Logan is a Western.
Its visuals, its tone, and its narrative all fit pretty classic Western iconography, and it’s clear that James Mangold isn’t afraid to beat you over the head with Wild West imagery and references to older movies if that’s what it takes to drive home the point that this is a cowboy flick, not a superhero movie.
One of the conventions of the Western genre is an overwhelming abounding feeling of isolation. The point of the Wild West is that the law can only be enforced by the guy with the most guns, and so when a lone hero is up against a vindictive posse of outlaws, he doesn’t have the option to go seeking out help from friends or allies.
Or, for example, from his ageless regenerating brother who has bone claws coming out of his fingers.
That would somewhat ruin the whole narrative of the story.
According to Hugh Jackman, there was consideration at one time that Sabretooth (the version played by Liev Schreiber in X-Men Origins: Wolverine, not the glorified punching bag from the original X-Men) might appear in the film, similarly aged by time, in order to help his little brother out:
“There was a moment when we were thinking about, as I recall, Jim [Mangold] had an idea where when they were on the run, and they go to the gambling town, there may have been at that point they were going to see [Sabretooth] for help. He was going to be there for help. Now that you mention it! I wouldn't swear to it, but we thought that would have been an interesting thing to do. And then for whatever reason we didn't do it.”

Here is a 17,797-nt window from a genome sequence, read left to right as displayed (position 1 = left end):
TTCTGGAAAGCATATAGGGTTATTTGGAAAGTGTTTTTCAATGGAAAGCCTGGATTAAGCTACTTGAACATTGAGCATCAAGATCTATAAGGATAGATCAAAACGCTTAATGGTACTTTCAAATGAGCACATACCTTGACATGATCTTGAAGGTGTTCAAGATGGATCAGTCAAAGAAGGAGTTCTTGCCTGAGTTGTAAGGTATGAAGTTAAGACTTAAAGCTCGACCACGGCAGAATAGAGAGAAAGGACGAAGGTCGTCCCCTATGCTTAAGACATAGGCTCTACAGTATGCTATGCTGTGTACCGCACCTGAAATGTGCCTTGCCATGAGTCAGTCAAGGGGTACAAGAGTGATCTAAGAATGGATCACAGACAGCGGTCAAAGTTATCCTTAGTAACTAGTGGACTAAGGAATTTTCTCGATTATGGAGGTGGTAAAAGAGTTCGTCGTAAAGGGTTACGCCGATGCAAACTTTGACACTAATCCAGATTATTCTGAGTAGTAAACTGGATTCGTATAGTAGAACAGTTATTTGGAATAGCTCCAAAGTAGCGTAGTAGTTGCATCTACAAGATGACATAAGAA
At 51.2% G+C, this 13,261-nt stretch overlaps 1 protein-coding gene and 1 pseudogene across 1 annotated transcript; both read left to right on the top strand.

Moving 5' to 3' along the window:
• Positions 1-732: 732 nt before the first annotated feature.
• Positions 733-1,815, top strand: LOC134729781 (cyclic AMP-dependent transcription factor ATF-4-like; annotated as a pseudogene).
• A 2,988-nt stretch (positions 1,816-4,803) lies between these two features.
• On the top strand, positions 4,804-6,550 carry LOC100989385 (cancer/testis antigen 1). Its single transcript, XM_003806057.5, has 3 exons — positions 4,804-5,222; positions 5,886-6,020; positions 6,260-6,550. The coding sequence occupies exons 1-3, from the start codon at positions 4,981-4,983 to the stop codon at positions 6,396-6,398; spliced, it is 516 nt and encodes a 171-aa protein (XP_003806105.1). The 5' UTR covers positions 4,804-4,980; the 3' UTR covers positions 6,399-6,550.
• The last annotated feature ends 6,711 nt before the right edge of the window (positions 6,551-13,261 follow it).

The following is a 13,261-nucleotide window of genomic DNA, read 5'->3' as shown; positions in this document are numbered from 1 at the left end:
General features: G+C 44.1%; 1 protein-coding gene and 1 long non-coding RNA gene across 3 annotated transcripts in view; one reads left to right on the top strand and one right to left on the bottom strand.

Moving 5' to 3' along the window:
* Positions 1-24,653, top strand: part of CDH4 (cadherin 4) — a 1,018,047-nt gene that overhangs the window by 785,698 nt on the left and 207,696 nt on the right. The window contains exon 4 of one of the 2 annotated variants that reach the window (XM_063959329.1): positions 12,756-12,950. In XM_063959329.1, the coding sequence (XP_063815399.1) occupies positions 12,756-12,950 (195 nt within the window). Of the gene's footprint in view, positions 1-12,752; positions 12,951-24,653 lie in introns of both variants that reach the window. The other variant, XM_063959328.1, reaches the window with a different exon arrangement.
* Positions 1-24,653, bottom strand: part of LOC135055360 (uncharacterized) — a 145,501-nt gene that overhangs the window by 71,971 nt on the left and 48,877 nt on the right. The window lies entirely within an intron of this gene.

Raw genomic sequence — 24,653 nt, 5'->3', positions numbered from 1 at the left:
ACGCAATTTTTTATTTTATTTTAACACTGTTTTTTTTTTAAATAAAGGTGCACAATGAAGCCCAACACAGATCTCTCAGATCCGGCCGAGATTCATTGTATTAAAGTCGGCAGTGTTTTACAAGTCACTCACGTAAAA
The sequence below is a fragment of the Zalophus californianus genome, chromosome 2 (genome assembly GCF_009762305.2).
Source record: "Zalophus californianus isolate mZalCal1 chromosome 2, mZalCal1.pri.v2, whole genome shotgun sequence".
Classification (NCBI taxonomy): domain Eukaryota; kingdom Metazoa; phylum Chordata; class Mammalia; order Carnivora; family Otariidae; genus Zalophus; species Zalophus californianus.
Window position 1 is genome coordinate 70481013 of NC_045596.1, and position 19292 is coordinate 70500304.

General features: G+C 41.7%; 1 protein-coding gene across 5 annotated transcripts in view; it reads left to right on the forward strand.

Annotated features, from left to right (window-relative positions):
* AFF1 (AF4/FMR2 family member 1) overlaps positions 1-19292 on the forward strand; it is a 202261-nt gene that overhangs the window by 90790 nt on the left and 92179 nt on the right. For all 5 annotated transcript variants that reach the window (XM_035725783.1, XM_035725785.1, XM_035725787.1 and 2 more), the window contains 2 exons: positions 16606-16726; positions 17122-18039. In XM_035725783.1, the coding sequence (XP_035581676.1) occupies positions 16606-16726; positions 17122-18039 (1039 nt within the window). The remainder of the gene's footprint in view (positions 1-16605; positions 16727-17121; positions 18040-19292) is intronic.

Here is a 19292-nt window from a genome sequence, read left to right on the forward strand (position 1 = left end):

Presumably the reason they didn’t do it is because it would have ruined the movie.
Logan works so well because there aren’t dumb cameos from mutants we don’t care about dotted all over the place. We don’t have to sit through a dull subplot featuring Warren Worthington III’s daddy issues, or pausing in the middle of a movie for Wolverine to have a boxing match with the Blob.
Logan has exactly the right number of mutants, and any more could have jeopardized the film’s isolated aesthetic.
At the same time, it makes sense that director James Mangold considered putting in Sabretooth—after all, the entirety of Logan is about familial ties and responsibility to kin.
Perhaps, though, somebody heard that the director was floating this around, and subtly leaned in to tell him that Sabretooth isn’t actually Logan’s brother in the comics, that was just a fan theory which was floating around while X-Men Origins was in development.
At this point, Mangold presumably flipped out, threw all his papers out the window, and started afresh.
At least, after pausing briefly to consider the possibility of a Wolverine/Sabretooth makeout scene which wouldn’t be quite so creepy if the two characters aren’t related.